The representative of Argentina said that his delegation welcomed the approval of the draft on the Pension Fund.  He had full confidence that it was a good decision.


The representative of the Sudan said that his delegation had meant to abstain in the vote on part V of document A/C.5/62/L.20.


The Committee then approved without a vote a draft resolution on questions deferred for future consideration (document A/C.5/62/L.24), by the terms of which the Assembly would defer until the resumed part of its sixty-second session the issues of the administrative and budgetary aspects of the financing of peacekeeping operations; financing of the United Nations Mission of Support in East Timor (UNMISET); and the scale of assessments.


Libya’s representative said that his delegation had meant to abstain on section V of draft resolution A/C.5/62/L.20 on special political missions.


The representative of Lebanon said that there had been confusion in the room when the Committee had been voting on section V of A/C.5/62/L.20 pertaining to special political missions.  Operative paragraph 9, which many delegations had asked to remove in informals, was no longer in the text.  Thus, the intention was to vote in favour of the draft, but there was confusion, as certain delegations thought that operative paragraph 9 was still there.  For that reason, they had been asking to correct the vote.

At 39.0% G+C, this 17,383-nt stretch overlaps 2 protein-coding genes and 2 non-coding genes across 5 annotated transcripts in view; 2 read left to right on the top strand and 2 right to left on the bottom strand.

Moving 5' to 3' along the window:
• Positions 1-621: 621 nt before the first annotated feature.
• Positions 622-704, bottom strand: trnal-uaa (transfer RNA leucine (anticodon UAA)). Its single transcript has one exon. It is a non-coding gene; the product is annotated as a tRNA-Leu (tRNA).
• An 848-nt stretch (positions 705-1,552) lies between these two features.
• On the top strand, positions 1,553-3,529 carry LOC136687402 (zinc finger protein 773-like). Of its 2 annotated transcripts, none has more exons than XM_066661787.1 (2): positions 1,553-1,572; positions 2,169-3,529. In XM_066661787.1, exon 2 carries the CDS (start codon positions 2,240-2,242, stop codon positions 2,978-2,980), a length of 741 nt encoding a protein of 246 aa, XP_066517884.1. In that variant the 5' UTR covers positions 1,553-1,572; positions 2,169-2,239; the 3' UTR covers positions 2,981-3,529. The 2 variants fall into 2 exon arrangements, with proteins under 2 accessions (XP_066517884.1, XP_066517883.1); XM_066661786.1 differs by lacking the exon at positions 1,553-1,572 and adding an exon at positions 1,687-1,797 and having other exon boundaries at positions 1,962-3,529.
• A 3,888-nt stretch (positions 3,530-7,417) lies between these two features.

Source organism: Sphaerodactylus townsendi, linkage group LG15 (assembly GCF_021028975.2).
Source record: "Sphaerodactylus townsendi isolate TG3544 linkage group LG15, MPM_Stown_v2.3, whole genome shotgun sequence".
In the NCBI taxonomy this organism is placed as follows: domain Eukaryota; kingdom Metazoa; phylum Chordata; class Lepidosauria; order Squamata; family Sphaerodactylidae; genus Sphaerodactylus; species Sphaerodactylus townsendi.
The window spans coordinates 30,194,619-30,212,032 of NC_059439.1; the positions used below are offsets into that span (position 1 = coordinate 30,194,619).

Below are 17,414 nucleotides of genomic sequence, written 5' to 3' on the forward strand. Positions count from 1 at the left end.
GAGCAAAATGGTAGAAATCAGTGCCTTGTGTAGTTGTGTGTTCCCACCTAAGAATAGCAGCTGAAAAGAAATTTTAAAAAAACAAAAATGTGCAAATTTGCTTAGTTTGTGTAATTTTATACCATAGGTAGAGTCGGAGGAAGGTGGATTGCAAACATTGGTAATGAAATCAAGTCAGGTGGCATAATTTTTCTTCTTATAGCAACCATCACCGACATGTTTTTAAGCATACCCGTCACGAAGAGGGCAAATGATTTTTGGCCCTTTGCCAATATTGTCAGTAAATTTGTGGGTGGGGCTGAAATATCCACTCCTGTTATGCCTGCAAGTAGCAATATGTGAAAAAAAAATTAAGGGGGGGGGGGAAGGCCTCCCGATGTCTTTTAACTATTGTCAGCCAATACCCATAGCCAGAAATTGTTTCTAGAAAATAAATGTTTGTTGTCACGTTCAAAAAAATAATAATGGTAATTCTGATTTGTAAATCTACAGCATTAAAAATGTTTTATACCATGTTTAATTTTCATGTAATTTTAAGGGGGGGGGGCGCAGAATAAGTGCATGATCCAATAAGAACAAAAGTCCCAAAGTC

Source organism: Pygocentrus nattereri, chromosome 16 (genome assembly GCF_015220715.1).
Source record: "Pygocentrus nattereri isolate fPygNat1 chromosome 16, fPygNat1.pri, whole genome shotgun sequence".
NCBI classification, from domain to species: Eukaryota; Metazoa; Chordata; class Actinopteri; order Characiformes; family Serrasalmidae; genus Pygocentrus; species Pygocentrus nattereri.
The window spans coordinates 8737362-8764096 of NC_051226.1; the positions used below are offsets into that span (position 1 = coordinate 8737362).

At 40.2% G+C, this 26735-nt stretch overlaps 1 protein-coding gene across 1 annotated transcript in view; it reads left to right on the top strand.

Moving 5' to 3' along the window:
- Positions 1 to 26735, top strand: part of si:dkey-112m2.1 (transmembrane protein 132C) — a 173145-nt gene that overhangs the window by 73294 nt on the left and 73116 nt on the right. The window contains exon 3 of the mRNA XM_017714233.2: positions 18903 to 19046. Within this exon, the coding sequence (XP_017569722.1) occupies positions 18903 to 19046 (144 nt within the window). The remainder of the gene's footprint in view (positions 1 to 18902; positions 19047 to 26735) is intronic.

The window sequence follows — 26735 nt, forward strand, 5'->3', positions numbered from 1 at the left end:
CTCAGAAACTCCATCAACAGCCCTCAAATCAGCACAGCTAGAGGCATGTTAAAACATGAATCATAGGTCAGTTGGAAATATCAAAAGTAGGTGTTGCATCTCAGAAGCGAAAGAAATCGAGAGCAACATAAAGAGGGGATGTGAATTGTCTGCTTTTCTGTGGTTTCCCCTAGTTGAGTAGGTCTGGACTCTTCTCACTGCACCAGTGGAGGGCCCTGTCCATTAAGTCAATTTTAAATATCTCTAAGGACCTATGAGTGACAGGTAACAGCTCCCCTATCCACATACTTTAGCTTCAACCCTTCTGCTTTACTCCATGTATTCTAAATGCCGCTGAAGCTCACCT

The representatives of Qatar and India said that, with an explanation by Lebanon, they wanted to change their votes to in favour of section V of A/C.5/62/L.20.  The Secretary of the Committee said that he would take corrections after the meeting and those would be recorded in the report of the Committee.


ANNEX I


Vote on Durban Anti-Racism Plan


The draft resolution on carrying out the Durban anti-racism programme of action (document A/C.5/62/L.17 section K) was approved by a recorded vote of 94 in favour to 40 against, with 6 abstentions, as follows:


In favour:  Afghanistan, Algeria, Angola, Antigua and Barbuda, Argentina, Bahamas, Bahrain, Bangladesh, Barbados, Belarus, Belize, Benin, Botswana, Brazil, Brunei Darussalam, Burundi, Cambodia, Chile, China, Colombia, Congo, Costa Rica, Cuba, Democratic People’s Republic of Korea, Djibouti, Dominican Republic, Ecuador, Egypt, El Salvador, Ghana, Guatemala, Guinea, Guyana, Haiti, Honduras, India, Indonesia, Iran, Iraq, Jordan, Kazakhstan, Kenya, Kuwait, Kyrgyzstan, Lao People’s Democratic Republic, Lebanon, Lesotho, Libya, Malawi, Malaysia, Maldives, Mali, Mauritania, Mauritius, Mexico, Mongolia, Morocco, Mozambique, Myanmar, Namibia, Nepal, Nicaragua, Niger, Nigeria, Oman, Pakistan, Panama, Peru, Philippines, Qatar, Russian Federation, Rwanda, Saint Lucia, Saudi Arabia, Senegal, Singapore, South Africa, Spain, Sri Lanka, Sudan, Syria, Thailand, Timor-Leste, Trinidad and Tobago, Tunisia, Uganda, United Arab Emirates, United Republic of Tanzania, Uruguay, Venezuela, Viet Nam, Yemen, Zambia, Zimbabwe.